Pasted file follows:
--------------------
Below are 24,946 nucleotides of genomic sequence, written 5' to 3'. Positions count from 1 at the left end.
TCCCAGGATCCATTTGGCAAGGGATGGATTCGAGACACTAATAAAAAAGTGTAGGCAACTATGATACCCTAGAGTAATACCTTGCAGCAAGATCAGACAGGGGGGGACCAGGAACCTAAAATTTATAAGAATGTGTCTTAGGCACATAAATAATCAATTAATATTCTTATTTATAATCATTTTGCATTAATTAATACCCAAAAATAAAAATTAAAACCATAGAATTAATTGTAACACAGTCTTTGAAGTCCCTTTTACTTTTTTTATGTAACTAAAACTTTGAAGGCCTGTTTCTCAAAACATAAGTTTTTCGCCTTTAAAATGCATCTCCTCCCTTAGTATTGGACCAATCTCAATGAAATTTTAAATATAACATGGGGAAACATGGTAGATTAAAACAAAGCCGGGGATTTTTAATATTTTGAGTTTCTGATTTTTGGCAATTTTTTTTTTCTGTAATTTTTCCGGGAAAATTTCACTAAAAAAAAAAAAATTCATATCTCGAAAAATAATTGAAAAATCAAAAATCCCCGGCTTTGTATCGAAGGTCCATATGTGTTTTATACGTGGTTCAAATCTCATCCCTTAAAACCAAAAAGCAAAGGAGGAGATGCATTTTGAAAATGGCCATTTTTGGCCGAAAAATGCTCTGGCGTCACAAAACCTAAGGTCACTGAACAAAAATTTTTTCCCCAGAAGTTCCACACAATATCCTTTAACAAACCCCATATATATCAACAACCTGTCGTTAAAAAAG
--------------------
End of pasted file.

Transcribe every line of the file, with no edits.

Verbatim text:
Below are 24,946 nucleotides of genomic sequence, written 5' to 3'. Positions count from 1 at the left end.
TCCCAGGATCCATTTGGCAAGGGATGGATTCGAGACACTAATAAAAAAGTGTAGGCAACTATGATACCCTAGAGTAATACCTTGCAGCAAGATCAGACAGGGGGGGACCAGGAACCTAAAATTTATAAGAATGTGTCTTAGGCACATAAATAATCAATTAATATTCTTATTTATAATCATTTTGCATTAATTAATACCCAAAAATAAAAATTAAAACCATAGAATTAATTGTAACACAGTCTTTGAAGTCCCTTTTACTTTTTTTATGTAACTAAAACTTTGAAGGCCTGTTTCTCAAAACATAAGTTTTTCGCCTTTAAAATGCATCTCCTCCCTTAGTATTGGACCAATCTCAATGAAATTTTAAATATAACATGGGGAAACATGGTAGATTAAAACAAAGCCGGGGATTTTTAATATTTTGAGTTTCTGATTTTTGGCAATTTTTTTTTTCTGTAATTTTTCCGGGAAAATTTCACTAAAAAAAAAAAAATTCATATCTCGAAAAATAATTGAAAAATCAAAAATCCCCGGCTTTGTATCGAAGGTCCATATGTGTTTTATACGTGGTTCAAATCTCATCCCTTAAAACCAAAAAGCAAAGGAGGAGATGCATTTTGAAAATGGCCATTTTTGGCCGAAAAATGCTCTGGCGTCACAAAACCTAAGGTCACTGAACAAAAATTTTTTCCCCAGAAGTTCCACACAATATCCTTTAACAAACCCCATATATATCAACAACCTGTCGTTAAAAAAG